As of 17 September 2013
A Visual Display of the Toll of Syrian Conflict on Refugee Women & Girls in the Heart of Washington DC
An illustration of the life Syrian refugees left behind, images shared with CARE Syrian refugee volunteers, as captured by their family who have remained behind.
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CARE began work in Jordan in 1948 to meet the needs of Palestinian refugees displaced with the creation of Israel. Currently, economic participation of women remains lower here than in other countries in the region despite comparatively higher educational attainment. Traditional values that restrict women’s rights are compounded by discrimination in the workplace. Jordan also has one of the lowest levels of water resource availability per capita in the world.
As the population doubles over the next two decades, water scarcity will become an even greater problem and will challenge farmers to improve food security through environmentally sustainable agricultural practices.
Jordan has been host to an estimated 450,000 refugees fleeing violence and insecurity in Iraq and 580,000 refugees to date from the Syria conflict. We are working to meet the needs of poor farmers, women, and these refugees, all affected by conflict, economic disparity, discrimination or a fragile resource base.
"Words alone are not enough.”
CARE Jordan has a program where refugees from Iraq come together to learn literacy, form creative teams, and work with the elderly. Women are taught team-building and skills like embroidery and cooking, and create products that can be sold to help generate revenue for their family.
The ongoing armed conflict in Syria has affected more than 8.6 million people, including 4 million children. We’re working to help the more than 2 million Syrian refugees struggling to survive.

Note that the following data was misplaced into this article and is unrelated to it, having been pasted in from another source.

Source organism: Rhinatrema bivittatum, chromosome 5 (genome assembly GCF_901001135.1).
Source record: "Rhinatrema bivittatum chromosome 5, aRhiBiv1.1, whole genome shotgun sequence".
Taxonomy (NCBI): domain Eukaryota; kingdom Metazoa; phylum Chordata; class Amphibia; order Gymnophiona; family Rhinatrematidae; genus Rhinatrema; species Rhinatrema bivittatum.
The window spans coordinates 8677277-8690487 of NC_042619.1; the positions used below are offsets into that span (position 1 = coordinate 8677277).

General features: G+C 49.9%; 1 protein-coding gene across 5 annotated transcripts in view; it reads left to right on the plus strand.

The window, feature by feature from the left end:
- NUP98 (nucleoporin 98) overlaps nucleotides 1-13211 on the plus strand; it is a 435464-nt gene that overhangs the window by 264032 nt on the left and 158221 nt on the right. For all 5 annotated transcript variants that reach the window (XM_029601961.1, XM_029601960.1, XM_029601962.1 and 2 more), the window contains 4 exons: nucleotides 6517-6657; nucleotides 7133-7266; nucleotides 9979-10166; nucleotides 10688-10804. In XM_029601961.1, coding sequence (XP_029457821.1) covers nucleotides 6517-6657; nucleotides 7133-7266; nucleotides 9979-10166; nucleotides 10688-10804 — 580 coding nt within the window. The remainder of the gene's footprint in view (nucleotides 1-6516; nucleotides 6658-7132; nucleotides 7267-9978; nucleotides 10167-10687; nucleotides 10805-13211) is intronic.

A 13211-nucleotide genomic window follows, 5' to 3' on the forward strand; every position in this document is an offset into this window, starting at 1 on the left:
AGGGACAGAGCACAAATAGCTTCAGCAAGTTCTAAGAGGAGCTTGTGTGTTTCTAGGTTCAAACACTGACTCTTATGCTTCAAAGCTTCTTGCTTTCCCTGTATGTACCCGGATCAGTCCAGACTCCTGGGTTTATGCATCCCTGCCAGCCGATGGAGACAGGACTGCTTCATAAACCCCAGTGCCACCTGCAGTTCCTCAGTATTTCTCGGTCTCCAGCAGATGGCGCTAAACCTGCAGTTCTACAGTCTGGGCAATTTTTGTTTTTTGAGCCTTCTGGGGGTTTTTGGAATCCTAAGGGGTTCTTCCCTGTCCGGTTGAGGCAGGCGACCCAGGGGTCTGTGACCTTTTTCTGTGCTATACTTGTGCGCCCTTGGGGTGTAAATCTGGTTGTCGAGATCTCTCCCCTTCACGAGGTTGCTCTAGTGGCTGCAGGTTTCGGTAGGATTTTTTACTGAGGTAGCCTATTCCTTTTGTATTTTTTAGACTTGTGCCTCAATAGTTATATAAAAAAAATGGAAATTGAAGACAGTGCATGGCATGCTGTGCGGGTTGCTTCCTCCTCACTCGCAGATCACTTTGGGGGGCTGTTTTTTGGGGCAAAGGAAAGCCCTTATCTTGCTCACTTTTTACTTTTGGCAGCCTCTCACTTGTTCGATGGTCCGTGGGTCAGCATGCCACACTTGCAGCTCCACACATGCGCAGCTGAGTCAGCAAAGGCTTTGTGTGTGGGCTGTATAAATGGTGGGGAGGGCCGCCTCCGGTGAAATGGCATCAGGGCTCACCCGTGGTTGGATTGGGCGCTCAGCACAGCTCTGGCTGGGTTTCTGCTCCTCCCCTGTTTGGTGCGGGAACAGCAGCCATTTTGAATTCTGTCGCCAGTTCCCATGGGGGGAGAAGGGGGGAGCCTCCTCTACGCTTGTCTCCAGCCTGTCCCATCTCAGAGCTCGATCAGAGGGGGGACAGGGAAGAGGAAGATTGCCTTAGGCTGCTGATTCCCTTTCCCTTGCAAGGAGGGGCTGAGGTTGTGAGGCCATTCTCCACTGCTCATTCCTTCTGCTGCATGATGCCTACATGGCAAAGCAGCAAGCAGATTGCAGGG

As of 17 September 2013
More than 2 million Syrians have fled their country, according to the United Nations refugee agency. With nowhere to go and often with just the clothes on their backs, many end up in refugee camps that are both overcrowded and overwhelmed. Many organizations are offering supplies, shelter and medical care for the people displaced by the crisis and you can help.
A dozen Syrian girls, ages 12 to 16, mainly refugees from the flattened city of Homs, sit in a semicircle. Their heads are covered. They are naturally reticent in dealing with a male foreigner. But they eventually warm up, talking about their escapes, their plans for school and Syrian pop stars.
The UN says more than 2 million refugees have left Syria. But while up to 70,000 refugees fled to Jordan in early 2013, the stream has dwindled to a trickle. Aid workers believe the Jordanian government has closed the border, but Jordan says it's due to Syrian fighting.
The political and diplomatic crisis in Syria have caught the world's attention. But the continuing conflict is also producing a humanitarian crisis: millions of refugees. And the world is only now becoming aware of the scale of the problem.
The Atlanta-based relief organization CARE is again trying to help. WABE's Denis O'Hayer spoke with CARE's president and CEO, Dr. Helene Gayle.